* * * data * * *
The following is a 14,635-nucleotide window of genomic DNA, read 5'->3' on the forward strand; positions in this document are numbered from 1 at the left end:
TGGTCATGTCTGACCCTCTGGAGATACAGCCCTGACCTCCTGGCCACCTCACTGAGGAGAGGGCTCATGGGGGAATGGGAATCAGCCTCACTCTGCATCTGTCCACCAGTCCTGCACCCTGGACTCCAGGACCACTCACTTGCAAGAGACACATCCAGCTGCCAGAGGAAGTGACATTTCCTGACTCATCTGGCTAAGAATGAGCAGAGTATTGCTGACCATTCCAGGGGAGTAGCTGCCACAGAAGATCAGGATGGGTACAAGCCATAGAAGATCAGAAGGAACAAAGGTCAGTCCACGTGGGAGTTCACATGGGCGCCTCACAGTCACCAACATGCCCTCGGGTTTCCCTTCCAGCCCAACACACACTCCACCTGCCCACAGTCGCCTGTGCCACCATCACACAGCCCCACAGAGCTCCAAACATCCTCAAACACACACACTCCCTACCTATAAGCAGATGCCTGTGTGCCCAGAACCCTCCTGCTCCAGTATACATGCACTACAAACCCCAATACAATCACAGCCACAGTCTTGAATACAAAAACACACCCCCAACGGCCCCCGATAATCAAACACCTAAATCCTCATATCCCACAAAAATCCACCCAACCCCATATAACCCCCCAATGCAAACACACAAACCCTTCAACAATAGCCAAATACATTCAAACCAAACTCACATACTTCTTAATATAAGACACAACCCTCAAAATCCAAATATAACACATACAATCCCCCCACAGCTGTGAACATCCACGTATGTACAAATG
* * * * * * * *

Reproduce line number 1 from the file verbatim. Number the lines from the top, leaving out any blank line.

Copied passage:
The following is a 14,635-nucleotide window of genomic DNA, read 5'->3' on the forward strand; positions in this document are numbered from 1 at the left end: